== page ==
Wal-Mart Stores, Inc (NYSE:WMT) (Current: $74.83, Up by 0.07%) has been cost-cutting and one of the measures it has adopted has been to cut-down its workforce ever since recession hit the country. On the other hand it upped the number of stores it owned. There has been a 13 percent rise in the number of Walmart stores over the last 5 years and 455 new stores were added. Its stockrooms are piling up but there is no staff to ensure that the shelves are stocked up too. There are snaking checkout lines the general running is disorganized and there are fewer people to help customers with queries and also to assist with sales.
Retail competition is high
All of this has seen a large number of Walmart customers gravitating towards Kohl’s Corporation (NYSE:KSS) (Current: $46.13, Down by 1.01%), Safeway Inc (NYSE:SWY) (Steady at $26.35), Target Corporation (NYSE:TGT) (Current: $68.45, Down by 0.87%) and Walgreen Company (NYSE:WAG) (Current: $47.68, Up by 0.93%) who are retailers with loyal customers of their own. The American Customer Satisfaction Index is a standard of judging a stores ability to keep its customers happy and the retailer has been taking last spot or tying for last spot for the past 6 consecutive years.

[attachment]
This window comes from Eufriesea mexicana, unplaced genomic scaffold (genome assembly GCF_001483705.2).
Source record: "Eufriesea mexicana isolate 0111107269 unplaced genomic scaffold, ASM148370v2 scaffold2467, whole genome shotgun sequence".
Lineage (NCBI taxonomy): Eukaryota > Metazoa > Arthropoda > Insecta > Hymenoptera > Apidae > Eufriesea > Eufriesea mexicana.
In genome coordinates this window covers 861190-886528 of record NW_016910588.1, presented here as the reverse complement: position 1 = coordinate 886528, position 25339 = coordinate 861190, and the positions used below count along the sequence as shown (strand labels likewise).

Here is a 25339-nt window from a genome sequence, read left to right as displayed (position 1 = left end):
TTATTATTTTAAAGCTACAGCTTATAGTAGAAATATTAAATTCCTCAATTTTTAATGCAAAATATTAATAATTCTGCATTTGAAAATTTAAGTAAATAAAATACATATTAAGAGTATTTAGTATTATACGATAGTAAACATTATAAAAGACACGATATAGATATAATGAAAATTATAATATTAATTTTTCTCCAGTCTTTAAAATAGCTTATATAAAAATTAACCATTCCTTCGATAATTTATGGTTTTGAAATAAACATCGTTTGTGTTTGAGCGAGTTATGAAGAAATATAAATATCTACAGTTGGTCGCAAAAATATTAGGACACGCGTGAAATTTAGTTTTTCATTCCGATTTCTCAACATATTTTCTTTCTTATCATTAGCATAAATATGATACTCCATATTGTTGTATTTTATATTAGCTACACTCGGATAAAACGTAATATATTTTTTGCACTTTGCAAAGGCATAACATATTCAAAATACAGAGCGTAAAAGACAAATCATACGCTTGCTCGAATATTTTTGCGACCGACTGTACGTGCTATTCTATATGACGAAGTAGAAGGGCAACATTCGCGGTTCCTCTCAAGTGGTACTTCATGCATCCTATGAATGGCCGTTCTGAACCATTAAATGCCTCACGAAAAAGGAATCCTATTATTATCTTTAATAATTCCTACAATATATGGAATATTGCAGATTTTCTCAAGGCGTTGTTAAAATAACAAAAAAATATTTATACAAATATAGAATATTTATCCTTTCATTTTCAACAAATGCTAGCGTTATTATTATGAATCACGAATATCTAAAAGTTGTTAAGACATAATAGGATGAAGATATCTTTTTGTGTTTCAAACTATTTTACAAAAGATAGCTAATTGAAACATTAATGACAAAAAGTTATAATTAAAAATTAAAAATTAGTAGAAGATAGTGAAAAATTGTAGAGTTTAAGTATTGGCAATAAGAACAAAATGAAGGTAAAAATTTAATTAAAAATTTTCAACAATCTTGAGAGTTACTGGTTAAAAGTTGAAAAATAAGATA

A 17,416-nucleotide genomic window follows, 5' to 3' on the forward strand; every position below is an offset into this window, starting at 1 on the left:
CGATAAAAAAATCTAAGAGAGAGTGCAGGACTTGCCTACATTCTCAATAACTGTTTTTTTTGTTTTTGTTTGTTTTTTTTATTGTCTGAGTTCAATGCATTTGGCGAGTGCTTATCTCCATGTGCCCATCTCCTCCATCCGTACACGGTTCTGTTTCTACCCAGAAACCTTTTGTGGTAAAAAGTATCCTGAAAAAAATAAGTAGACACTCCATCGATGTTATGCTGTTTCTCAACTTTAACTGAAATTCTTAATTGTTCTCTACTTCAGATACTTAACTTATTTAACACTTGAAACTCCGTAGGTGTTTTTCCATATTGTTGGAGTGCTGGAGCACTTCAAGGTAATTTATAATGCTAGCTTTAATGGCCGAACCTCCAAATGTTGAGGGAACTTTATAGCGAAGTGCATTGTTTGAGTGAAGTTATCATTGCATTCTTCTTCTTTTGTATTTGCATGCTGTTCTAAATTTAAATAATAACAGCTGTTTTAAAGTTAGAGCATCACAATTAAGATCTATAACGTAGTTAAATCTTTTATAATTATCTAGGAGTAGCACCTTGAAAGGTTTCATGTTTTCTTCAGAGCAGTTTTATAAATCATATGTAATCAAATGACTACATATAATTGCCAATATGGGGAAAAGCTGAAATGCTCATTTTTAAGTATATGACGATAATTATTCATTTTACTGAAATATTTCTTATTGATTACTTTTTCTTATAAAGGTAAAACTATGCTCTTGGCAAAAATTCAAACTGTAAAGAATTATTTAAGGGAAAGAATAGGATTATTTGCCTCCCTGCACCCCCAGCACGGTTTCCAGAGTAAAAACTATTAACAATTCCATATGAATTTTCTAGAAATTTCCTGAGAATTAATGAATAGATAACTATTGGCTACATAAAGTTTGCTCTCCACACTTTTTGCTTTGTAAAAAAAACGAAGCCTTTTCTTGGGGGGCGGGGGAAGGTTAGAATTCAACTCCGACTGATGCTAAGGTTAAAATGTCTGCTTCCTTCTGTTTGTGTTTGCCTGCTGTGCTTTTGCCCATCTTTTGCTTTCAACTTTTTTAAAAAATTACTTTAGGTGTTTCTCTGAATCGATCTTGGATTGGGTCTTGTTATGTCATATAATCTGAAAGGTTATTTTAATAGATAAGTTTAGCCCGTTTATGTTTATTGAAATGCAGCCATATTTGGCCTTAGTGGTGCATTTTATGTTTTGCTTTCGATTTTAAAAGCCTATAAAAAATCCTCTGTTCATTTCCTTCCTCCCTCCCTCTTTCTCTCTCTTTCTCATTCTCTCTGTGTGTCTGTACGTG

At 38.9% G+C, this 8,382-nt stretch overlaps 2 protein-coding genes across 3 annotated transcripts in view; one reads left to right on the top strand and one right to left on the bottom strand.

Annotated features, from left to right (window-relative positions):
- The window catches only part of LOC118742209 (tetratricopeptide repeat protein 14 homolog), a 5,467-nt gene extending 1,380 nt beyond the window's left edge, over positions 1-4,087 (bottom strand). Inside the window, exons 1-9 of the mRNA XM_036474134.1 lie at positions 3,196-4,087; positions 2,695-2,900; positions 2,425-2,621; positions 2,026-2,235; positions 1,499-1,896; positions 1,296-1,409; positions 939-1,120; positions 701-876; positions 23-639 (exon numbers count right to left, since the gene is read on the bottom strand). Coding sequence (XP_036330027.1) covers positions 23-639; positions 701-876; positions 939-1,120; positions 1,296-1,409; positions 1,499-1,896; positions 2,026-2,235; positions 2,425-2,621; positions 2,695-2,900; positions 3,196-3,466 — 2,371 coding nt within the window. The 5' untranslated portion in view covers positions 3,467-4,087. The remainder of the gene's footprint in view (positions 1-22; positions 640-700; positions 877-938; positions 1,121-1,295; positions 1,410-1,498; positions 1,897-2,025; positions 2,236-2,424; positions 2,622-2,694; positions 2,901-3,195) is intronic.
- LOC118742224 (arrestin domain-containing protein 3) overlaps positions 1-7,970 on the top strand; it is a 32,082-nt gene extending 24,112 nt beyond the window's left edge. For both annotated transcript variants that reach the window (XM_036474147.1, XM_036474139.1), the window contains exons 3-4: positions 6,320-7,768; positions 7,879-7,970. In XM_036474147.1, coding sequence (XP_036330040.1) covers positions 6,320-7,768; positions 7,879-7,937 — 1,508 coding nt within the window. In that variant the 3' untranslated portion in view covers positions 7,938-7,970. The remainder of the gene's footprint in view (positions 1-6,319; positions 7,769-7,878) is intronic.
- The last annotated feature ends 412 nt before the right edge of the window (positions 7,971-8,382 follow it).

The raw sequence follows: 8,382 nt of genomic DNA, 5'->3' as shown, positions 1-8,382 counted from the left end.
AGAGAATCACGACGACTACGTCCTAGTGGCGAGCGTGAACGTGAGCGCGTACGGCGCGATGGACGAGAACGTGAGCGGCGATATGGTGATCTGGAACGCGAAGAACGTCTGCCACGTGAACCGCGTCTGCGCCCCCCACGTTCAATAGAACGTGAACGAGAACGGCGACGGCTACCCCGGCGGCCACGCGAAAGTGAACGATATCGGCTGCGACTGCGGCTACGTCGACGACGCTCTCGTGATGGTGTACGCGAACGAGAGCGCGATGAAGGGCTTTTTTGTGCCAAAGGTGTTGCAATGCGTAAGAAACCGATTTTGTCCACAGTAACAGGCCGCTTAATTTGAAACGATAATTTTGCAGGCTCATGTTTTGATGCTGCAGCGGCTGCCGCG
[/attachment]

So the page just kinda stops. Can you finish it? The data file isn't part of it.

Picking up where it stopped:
Market conditions an added strain
Overall, there has been a decrease in consumer spending and consumers are shopping online at sores such as Amazon.com, Inc (NASDAQ:AMZN) (Current: $266.49, Up by 0.45%), rather than at brick and mortar stores. All of this has added to Wal-Mart Stores, Inc (NYSE:WMT)’s dwindling customer-base. The Walmart spokesperson, Brooke Buchanan said that all these reports of low stock levels have no statistical base and have been blown out of proportion by a certain segment of people. She went on to say that Walmart attracts ¾ th of American consumers as they are sure that they will be able to find the products they are looking for and that too at very competitive rates.